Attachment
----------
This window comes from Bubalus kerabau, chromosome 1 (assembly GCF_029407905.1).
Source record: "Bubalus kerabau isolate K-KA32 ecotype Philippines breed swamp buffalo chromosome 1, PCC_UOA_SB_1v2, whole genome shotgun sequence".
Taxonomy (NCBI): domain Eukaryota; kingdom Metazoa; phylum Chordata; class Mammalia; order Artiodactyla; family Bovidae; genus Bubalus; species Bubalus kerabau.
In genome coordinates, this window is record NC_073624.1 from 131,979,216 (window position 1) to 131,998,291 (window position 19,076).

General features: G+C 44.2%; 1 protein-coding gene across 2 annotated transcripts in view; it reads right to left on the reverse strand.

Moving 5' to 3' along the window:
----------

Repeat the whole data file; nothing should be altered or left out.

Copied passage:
This window comes from Bubalus kerabau, chromosome 1 (assembly GCF_029407905.1).
Source record: "Bubalus kerabau isolate K-KA32 ecotype Philippines breed swamp buffalo chromosome 1, PCC_UOA_SB_1v2, whole genome shotgun sequence".
Taxonomy (NCBI): domain Eukaryota; kingdom Metazoa; phylum Chordata; class Mammalia; order Artiodactyla; family Bovidae; genus Bubalus; species Bubalus kerabau.
In genome coordinates, this window is record NC_073624.1 from 131,979,216 (window position 1) to 131,998,291 (window position 19,076).

General features: G+C 44.2%; 1 protein-coding gene across 2 annotated transcripts in view; it reads right to left on the reverse strand.

Moving 5' to 3' along the window: